Bank of Japan in surprise rate cut

| October 5, 2010 | 0 Comments
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The Bank of Japan has today cut interest rates to almost zero, in a bid to boost the economy and continue its battle deflation.

Last week, figures revealed Japanese core consumer prices fell 1.0% in August compared with a year ago – representing the 18th consecutive monthly decline that the world’s no.2 economy has been in deflation.

A short period of deflation (where prices fall rather than increase) could be a serious threat to the economy because it deters consumers and businesses from spending in expectation of falling prices.

The Bank of Japan has kept interest rates at 0.1% since December 2008 in a bid to combat deflation and today’s rate cut came as a surprise to many analysts.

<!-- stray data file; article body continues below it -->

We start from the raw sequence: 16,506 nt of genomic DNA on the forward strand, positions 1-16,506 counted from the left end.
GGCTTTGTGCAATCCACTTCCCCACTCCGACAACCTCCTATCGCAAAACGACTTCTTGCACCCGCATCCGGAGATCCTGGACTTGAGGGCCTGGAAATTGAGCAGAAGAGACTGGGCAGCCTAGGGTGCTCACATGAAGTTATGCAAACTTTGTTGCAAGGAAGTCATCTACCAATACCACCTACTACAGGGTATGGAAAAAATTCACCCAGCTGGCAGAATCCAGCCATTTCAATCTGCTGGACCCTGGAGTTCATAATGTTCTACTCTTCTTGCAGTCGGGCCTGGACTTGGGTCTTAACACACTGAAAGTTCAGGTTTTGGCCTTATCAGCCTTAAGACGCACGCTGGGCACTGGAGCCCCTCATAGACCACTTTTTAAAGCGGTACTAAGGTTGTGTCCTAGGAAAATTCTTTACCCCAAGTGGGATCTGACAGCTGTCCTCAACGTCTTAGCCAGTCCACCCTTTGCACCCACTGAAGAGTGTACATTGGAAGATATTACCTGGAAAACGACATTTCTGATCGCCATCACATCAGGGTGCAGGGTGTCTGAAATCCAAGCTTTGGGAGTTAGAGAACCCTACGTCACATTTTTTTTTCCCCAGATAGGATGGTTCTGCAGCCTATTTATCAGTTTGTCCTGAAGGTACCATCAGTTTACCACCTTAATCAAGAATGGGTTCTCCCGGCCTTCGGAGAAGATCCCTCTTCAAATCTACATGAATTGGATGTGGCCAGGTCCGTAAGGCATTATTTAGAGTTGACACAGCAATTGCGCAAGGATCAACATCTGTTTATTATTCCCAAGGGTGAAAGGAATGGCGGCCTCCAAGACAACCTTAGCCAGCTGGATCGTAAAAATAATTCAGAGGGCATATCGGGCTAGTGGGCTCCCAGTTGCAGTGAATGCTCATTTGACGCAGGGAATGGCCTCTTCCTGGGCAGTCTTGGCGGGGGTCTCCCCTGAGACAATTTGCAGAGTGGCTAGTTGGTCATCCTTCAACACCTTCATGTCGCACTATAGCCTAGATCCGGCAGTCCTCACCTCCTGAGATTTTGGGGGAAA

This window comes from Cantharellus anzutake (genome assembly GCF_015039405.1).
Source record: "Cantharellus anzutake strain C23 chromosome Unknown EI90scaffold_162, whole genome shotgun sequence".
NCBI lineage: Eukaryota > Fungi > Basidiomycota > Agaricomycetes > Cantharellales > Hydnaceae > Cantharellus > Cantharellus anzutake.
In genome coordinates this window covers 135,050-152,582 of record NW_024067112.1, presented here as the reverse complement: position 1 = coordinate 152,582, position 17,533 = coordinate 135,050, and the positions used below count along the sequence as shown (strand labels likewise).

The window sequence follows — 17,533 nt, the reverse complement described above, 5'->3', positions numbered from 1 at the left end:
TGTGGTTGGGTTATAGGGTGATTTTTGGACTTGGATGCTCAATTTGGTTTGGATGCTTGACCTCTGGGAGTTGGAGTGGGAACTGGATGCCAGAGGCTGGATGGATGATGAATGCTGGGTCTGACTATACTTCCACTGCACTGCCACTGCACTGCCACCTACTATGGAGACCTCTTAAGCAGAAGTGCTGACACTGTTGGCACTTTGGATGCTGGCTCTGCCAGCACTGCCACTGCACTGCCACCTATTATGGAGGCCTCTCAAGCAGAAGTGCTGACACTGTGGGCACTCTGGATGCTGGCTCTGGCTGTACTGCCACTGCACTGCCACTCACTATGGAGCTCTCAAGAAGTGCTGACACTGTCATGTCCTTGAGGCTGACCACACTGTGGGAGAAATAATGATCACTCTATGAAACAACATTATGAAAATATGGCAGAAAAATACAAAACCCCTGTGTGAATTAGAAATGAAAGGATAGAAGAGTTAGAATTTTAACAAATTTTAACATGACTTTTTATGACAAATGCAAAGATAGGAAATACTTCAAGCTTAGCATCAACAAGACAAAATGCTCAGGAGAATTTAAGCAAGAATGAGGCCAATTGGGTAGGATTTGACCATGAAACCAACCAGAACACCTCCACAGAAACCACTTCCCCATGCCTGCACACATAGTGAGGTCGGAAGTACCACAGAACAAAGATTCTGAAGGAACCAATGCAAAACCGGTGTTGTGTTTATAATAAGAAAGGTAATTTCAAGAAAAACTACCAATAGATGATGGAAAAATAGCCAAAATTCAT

One analyst described it as an “utterly surprising and bold move”.

In a statement, the Bank said: “Although Japan’s economy still shows signs of moderate recovery, the pace of recovery is slowing down partly due to the slowdown in overseas economies and the effects of the yen’s appreciation on business sentiment.”

The Japanese recovery has been faltering of late and exports, a crucial driver for economic growth, continue to slow.

In addition, a strong yen could be damaging for the economy. A stronger yen has meant demand for exports has weakened.

The Bank recently took action to weaken the currency - it was the first time in six years that such action had been taken.

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